Global wildlife populations have fallen an average of 58 percent from 1970 levels, with human activity substantially reducing the numbers of elephants in Tanzania, maned wolves in Brazil, salamanders in the United States and orcas in the waters of Europe, among many other animal species. That’s the assessment recorded in the Living Planet report released on Oct. 27 by the World Wildlife Fund and the Zoological Society of London.
Researchers say deforestation, pollution, overfishing and the illegal wildlife trade, together with climate change, "are pushing species populations to the edge.”
"For the first time since the demise of the dinosaurs 65 million years ago, we face a global mass extinction of wildlife," said Mike Barrett, director of science and policy at WWF-UK. "We ignore the decline of other species at our peril—for they are the barometer that reveals our impact on the world that sustains us."
Living Planet predicts that by 2020, populations of vertebrate species could fall by 67 percent from 1970 levels unless action is taken to reverse the damaging impacts of human activity.
Many environmentally conscious Catholics may have hoped that the marching orders on care of creation issued by Pope Francis in his encyclical “Laudato Si’” may have had some effect by now on changing hearts that will in turn lead to changing habits—encouraging proactive human activity that may help diminish or even reverse the trends depicted in the Living Planet report. But a Francis effect on the environment via “Laudato Si’,” so far remains hard to discern, according to researchers at the Annenberg Public Policy Center.
The encyclical was warmly embraced by activists on climate change, sustainable development and protecting creation, but according to an Annenberg study released on Oct. 24, “Laudato Si’” did not succeed in raising broad public concern on the issue of climate change.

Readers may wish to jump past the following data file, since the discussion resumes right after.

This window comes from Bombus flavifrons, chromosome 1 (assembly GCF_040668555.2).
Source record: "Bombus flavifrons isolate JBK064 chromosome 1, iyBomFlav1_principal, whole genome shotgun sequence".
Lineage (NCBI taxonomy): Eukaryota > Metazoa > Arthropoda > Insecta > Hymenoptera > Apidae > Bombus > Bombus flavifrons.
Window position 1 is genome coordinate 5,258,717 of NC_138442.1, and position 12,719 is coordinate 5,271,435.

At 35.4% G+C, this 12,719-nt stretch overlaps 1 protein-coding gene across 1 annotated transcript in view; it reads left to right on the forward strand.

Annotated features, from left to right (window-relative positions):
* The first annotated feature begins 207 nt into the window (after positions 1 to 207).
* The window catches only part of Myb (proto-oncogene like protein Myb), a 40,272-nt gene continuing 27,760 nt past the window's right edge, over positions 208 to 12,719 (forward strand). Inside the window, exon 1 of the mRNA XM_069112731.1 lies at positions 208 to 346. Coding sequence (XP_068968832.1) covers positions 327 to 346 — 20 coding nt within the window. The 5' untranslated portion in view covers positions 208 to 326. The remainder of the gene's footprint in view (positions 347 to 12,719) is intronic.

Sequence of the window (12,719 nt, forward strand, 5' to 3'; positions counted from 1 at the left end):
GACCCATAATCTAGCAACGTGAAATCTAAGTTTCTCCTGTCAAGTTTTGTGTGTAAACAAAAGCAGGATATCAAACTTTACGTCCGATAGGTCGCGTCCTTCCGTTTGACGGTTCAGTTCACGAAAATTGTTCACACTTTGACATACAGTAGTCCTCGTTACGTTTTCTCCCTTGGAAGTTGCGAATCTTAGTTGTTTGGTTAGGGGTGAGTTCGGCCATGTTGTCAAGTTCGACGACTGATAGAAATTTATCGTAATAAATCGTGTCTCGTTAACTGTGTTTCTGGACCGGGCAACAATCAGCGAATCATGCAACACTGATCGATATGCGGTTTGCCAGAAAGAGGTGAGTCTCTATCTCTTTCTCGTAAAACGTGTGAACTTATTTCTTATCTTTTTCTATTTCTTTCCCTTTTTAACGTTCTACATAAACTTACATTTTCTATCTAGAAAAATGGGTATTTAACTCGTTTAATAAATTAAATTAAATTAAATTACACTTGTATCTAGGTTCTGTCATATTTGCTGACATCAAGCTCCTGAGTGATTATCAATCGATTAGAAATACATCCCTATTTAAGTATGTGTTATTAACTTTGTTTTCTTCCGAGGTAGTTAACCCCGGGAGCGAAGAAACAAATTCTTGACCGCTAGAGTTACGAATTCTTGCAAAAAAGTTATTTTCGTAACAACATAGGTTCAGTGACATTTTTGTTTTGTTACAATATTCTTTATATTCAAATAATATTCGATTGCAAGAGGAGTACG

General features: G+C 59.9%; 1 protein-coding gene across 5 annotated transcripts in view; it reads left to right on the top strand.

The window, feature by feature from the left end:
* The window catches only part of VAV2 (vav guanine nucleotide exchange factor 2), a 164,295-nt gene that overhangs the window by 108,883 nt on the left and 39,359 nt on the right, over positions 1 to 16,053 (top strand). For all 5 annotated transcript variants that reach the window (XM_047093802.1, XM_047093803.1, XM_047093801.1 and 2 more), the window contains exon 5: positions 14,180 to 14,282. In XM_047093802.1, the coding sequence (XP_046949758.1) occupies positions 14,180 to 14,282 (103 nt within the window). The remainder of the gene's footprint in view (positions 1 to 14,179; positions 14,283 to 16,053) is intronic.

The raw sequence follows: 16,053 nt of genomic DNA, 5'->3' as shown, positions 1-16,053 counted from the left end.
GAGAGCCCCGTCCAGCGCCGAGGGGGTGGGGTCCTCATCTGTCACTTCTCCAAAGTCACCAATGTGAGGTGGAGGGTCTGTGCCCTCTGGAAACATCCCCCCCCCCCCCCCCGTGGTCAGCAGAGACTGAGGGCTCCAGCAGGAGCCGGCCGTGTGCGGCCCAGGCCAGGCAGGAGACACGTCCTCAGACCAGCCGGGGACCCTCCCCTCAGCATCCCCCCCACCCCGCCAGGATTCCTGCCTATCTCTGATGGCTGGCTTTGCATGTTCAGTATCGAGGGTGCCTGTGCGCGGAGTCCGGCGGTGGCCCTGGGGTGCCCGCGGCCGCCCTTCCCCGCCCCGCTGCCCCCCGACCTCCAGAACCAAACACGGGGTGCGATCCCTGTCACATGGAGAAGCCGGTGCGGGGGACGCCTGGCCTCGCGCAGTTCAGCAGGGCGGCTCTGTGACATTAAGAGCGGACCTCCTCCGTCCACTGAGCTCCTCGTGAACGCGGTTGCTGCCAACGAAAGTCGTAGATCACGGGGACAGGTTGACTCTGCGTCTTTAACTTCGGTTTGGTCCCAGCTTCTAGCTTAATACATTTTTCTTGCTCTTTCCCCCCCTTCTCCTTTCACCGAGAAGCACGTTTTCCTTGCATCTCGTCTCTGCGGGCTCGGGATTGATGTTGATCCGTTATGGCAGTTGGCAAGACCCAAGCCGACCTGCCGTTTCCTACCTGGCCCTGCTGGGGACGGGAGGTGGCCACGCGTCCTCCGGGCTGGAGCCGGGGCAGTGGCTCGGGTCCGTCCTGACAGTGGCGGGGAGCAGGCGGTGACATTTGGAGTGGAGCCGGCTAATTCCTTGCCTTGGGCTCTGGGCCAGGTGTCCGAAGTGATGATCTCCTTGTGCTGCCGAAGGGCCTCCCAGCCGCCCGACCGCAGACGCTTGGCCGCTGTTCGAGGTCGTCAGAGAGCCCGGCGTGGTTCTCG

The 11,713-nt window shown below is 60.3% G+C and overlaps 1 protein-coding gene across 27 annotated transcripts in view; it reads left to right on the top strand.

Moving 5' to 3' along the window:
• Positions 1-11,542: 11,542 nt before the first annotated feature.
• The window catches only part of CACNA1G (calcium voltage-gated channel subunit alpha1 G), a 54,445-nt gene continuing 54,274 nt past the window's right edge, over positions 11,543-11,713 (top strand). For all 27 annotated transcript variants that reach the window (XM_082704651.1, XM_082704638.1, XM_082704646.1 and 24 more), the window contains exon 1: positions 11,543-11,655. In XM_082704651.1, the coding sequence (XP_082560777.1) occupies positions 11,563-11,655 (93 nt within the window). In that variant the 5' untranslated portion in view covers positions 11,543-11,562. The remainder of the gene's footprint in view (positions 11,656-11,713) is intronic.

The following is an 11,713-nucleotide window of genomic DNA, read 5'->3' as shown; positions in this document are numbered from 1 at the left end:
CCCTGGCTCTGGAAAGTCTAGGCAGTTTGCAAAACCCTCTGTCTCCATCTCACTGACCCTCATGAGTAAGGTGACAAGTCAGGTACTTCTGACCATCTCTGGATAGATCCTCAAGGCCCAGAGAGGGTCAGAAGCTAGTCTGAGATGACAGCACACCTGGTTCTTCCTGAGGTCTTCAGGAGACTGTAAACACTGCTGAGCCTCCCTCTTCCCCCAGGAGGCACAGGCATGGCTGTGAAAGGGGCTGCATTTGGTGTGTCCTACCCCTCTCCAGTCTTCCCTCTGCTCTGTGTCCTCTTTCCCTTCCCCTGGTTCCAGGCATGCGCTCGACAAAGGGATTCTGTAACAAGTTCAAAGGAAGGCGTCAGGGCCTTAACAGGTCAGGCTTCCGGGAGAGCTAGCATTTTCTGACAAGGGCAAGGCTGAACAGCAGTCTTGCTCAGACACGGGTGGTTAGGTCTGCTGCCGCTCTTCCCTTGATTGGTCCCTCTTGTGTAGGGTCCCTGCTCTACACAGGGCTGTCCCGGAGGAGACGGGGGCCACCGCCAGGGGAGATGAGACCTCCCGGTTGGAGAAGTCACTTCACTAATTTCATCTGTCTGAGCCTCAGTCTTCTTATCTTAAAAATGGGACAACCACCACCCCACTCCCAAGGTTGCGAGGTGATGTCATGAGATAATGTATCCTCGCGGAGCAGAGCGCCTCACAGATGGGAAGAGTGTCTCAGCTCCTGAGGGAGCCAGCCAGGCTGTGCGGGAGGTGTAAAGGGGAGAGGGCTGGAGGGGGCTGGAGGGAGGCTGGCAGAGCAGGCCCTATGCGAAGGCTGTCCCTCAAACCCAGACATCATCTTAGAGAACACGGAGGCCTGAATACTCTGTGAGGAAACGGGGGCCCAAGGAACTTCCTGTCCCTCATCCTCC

Researchers found that people who were already concerned about climate change were, perhaps not surprisingly, willing to view the encyclical more generously. Unfortunately the opposite also appeared true.
“While Pope Francis’ environmental call may have increased some individuals’ concerns about climate change, it backfired with conservative Catholics and non-Catholics, who not only resisted the message but defended their pre-existing beliefs by devaluing the pope’s credibility on climate change,” says lead author Nan Li.
The study, which sought to investigate whether a religious authority could influence public opinion on such a polarizing topic, suggests that the “worldviews, political identities and group norms that lead [politically] conservative Catholics to deny climate change override their deference to religious authority when judging the reality and risks of this phenomenon.” Catholics as a whole, though, were more willing to esteem the pope’s credibility on climate change.
Dan Misleh, the executive director of Catholic Climate Covenant, finds the report itself and the timing of its release a bit of a head scratcher. According to Annenberg, the data used in its study was obtained from almost 1,400 20-minute phone interviews conducted one week before the release of “Laudato Si’” on June 18, 2015 and another 1,400 or so interviews two weeks later. Why release that study now when the data is more than a year old, he asks, and why not look at a longer timeframe to determine an impact. Mr. Misleh notes that a Yale study released in November 2015 indeed tracked a significant impact on public attitudes that it attributed to “Laudato Si’.”